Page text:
The Christians at the shelter had told him to call out to God when things were hard, but nothing happened. It was the third time in his life a friend died in his arms. Hyo was just 15 years old. 

After he was captured, Hyo was sent to a North Korean prison.

“Welcome back. You should never have escaped.”

“Welcome back.” A soldier said. “You should never have escaped.”

The prison was a plain single story building from the outside, but there were four levels hidden underneath. The further you went down the worse you were tortured. On the first floor, abuse was mental and the inspector just tried to confuse him.

However when that didn’t work, a hood was placed over his head and he was taken to the second floor. There he was told to write down information, and when he didn’t they would bend his fingers back and beat him with sticks. Hyo didn’t comply and ended up on the bottom level.

“I regularly heard people screaming in other cells. I was so scared of being there.” He said.

They hung him up by his feet from the ceiling and beat him with clubs and later with red hot pipes until he was unconscious. The guards would bring him around with cold water, and then the torture would continue.

One day the inspector from the first floor came into his prison cell.

“I have a son of fifteen too.” He said. 

He told Hyo he was expected at court, but he should go home to recover from the torture first. After that he would come back to prison.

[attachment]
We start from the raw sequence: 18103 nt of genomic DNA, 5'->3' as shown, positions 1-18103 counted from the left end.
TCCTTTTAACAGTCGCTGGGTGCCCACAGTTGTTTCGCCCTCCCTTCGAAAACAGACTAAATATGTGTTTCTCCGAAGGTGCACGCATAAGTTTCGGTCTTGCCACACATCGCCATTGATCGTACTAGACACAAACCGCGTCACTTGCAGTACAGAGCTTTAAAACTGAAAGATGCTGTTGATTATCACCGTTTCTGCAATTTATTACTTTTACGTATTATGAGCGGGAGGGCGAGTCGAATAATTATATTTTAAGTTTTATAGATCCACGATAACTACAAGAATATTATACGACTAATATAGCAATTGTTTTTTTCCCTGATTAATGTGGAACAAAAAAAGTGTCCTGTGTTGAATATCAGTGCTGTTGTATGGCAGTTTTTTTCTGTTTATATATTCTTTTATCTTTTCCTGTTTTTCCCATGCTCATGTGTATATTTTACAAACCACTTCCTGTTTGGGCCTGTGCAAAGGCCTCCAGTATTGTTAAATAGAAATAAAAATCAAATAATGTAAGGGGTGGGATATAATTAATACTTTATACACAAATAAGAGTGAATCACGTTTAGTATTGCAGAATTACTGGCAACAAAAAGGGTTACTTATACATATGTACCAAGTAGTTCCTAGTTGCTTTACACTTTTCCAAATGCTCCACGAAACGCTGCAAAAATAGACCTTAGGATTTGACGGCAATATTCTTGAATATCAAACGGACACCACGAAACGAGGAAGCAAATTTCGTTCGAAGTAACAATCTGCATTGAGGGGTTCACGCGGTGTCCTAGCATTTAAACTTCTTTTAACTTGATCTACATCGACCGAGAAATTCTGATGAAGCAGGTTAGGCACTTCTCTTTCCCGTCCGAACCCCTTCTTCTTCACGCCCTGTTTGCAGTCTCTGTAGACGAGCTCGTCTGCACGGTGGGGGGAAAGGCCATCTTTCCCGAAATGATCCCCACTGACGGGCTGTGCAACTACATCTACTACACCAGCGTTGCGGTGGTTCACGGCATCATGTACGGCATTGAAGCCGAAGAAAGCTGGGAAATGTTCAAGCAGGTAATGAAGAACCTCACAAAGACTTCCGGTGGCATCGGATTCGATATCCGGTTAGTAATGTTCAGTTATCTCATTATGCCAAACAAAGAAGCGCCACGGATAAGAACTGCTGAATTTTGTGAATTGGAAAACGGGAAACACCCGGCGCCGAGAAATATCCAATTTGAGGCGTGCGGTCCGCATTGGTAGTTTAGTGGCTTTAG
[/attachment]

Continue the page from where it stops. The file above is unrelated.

“You have three days. You know what that means don’t you?” he asked.

Hyo knew the man was giving him three days to escape.

His Grandma was contacted and picked up Hyo. She bribed a guide to take him across the river into China where he was taken to see Lee at a hotel. All his father knew was that his son had not made it to Mongolia.

Over time the wounds healed and they came up with a new plan–to go to an American school in Shanghai to apply for asylum. But the plan was flawed. None of the staff spoke English or Korean. They called the authorities. “But we won’t prevent you from leaving,” the principal said.

Hyo was too shocked to understand he was being given another chance to escape. He was taken to a Chinese prison. There he shared a cell with a Korean Christian who urged Hyo to pray.

"God if you really exist, let me survive this. Rescue me."

“So I prayed ‘God if you really exist, let me survive this. Rescue me.’” He said.

One day he was led into an office. Hyo believed he was going to be sent back to North Korea. Instead, they told him he was to be released. Hyo realised God heard his prayers and gave his life to the Lord. The God who had seen him when he was sleeping under trains, who had sent people to help him, who put him in contact with his father again and who had protected him in prison. The God who was now revealing himself as his Saviour. 

Hyo lived safely in South Korea with his father. He later moved to Europe to study dentistry.

“It’s difficult to tell me story,” says Hyo. “I’ve never spoken to anyone about it in detail but it’s important that the world knows. People must know what North Korea is like, so that they can pray.”

Click here to find out more about what it's like to be a Christian in North Korea.

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In 2017 we want to supply North Korean believers with emergency relief, distribute Christian books, provide training through radio broadcasting, and provide discipleship for North Korean believers who have fled to China.